A nuclear power plant in Georgia is the subject of a recent lawsuit that has two companies suing each other. The business litigation is between Georgia Power Co., a unit of Southern Co.), and Westinghouse Electric Co. The case has been filed in a federal court. Cases such as this one demonstrate the importance of carefully planning and preparing in the event that business litigation does ensue.
Westinghouse is the company that made the filing, and claims that Georgia Power violated a contract between the two companies. Westinghouse alleges that Georgia Power Co. failed to pay more than $900 million in cost for U.S. mandated changes concerning the erection of a Georgia power plant in Waynesboro. Georgia Power countersued, claiming that Westinghouse did not provide adequate plans for the nuclear units.
The CEO of Southern states that the business litigation will not materially impact the project. Minor issues have arisen between the two companies and, according to sources, the two companies were able resolve those issues on their own. The project is still underway, and currently, construction does not have a completed schedule. This is the first time since the 1970s that the U.S. was able to license nuclear reactors. The first reactor to be brought online is tentatively scheduled for Nov. 2016.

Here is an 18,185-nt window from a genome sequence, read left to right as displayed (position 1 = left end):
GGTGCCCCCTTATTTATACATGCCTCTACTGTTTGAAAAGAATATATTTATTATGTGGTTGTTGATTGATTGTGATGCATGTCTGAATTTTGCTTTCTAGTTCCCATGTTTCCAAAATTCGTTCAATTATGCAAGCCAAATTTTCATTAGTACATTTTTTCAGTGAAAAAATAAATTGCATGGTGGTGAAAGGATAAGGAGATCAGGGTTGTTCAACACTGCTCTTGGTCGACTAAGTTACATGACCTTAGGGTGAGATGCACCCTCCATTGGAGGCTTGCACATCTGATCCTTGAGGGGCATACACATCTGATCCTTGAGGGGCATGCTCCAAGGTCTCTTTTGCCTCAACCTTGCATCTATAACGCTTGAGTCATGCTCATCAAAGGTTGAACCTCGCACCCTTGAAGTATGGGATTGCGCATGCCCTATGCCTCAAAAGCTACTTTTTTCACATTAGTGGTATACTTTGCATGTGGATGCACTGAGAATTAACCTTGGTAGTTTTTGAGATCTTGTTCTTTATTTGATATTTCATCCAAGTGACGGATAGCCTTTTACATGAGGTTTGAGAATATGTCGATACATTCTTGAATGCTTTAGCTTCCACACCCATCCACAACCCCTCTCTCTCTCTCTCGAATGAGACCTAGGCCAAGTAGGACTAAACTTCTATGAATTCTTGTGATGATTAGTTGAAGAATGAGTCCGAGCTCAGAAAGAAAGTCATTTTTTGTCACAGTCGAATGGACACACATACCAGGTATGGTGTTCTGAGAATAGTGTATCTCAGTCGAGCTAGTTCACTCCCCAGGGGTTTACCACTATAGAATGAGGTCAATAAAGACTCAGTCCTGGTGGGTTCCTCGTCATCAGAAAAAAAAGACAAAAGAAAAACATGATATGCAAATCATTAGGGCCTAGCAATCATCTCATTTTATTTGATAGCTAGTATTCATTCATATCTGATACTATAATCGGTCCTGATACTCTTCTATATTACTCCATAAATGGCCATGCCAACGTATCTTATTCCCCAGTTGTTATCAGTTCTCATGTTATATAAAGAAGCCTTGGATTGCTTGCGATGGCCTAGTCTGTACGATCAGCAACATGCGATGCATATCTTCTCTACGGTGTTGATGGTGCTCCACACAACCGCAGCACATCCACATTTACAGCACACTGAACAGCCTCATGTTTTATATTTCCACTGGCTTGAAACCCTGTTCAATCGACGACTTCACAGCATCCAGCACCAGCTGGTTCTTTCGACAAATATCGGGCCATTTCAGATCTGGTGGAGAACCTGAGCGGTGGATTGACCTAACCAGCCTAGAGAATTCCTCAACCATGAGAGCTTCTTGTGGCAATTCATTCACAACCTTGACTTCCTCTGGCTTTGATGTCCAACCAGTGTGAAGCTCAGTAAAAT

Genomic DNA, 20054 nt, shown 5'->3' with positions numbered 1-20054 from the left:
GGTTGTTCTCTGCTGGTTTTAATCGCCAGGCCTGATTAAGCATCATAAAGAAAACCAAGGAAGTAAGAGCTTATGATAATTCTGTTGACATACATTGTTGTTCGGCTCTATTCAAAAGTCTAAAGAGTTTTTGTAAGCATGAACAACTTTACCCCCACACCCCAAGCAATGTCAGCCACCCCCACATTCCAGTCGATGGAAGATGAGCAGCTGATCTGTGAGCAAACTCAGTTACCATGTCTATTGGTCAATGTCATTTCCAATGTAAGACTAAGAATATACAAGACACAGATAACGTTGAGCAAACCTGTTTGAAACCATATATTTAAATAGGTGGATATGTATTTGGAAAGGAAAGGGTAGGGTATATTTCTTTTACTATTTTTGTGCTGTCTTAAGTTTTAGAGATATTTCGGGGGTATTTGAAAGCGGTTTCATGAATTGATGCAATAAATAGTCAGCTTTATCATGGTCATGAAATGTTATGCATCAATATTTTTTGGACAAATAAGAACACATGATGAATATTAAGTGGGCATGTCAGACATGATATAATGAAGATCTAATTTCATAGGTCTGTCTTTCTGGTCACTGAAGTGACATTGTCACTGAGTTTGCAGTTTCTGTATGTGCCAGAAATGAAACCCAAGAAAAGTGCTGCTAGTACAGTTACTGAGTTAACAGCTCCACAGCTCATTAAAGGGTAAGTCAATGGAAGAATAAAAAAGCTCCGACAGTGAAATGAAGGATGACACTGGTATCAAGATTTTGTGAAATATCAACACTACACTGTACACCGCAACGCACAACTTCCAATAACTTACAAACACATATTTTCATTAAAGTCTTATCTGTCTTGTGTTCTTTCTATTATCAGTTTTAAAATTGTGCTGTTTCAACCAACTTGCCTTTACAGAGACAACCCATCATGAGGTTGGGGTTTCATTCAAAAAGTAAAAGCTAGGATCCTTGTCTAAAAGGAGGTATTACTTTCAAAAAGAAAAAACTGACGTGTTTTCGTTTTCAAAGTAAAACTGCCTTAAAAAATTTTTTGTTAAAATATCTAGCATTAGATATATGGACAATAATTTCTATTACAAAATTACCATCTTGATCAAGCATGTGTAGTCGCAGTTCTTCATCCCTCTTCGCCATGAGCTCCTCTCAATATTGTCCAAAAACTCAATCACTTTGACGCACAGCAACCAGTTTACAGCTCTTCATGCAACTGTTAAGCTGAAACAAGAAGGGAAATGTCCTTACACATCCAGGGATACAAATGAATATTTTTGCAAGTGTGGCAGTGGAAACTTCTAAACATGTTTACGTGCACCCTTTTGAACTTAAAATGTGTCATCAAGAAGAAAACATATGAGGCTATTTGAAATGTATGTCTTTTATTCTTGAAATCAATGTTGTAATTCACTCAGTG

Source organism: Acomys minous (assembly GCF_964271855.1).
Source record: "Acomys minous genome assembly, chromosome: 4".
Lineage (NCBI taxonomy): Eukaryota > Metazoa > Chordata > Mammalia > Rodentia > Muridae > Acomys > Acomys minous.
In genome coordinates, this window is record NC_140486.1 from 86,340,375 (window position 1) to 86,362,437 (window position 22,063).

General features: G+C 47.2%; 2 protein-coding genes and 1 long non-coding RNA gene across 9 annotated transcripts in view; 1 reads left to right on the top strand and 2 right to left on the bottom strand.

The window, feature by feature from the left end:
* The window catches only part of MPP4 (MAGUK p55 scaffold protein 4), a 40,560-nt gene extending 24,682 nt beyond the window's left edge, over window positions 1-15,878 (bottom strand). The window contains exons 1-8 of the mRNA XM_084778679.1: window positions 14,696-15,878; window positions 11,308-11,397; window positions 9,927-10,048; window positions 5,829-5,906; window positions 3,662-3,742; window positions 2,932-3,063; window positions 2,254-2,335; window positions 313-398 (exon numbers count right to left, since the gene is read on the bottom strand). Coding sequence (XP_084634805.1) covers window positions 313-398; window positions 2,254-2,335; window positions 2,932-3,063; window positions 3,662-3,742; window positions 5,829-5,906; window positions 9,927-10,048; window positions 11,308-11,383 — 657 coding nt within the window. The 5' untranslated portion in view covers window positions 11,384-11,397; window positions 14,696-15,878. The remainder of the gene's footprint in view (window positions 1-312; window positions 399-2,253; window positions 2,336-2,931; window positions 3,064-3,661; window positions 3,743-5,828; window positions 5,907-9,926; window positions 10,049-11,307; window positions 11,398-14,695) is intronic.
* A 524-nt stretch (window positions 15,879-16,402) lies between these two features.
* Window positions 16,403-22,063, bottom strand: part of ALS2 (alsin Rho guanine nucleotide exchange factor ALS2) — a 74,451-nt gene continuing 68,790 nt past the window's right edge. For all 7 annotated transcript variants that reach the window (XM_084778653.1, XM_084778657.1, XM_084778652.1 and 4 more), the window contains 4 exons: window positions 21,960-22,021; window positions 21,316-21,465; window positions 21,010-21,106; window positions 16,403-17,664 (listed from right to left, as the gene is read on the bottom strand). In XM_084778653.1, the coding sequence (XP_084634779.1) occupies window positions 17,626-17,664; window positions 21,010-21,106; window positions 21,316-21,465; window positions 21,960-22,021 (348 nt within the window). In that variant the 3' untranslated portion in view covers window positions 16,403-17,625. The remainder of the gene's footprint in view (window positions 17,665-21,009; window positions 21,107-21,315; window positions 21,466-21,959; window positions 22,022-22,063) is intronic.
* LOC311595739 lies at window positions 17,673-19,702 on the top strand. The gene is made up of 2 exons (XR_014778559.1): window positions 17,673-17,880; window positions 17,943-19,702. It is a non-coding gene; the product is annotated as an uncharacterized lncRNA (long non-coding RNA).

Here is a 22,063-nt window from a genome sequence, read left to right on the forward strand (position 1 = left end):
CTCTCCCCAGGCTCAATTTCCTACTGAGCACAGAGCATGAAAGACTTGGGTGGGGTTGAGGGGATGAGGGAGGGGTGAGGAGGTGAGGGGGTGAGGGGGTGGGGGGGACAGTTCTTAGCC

Businesses large and small can find themselves in need of guidance in the face of business litigation. Every business and case is different, so business owners may find that having an individual plan of action that is tailored to their specific needs is a catalyst for success. Ideally, representatives from both businesses will be successful in communicating and working through this litigation in order for the project to move ahead toward a successful completion.
Source: Bloomberg Businessweek, “Southern Co., Westinghouse Sue Each Other Over Plant Cost,” Tom Schoenberg and Julie Johnsson, Nov. 5, 2012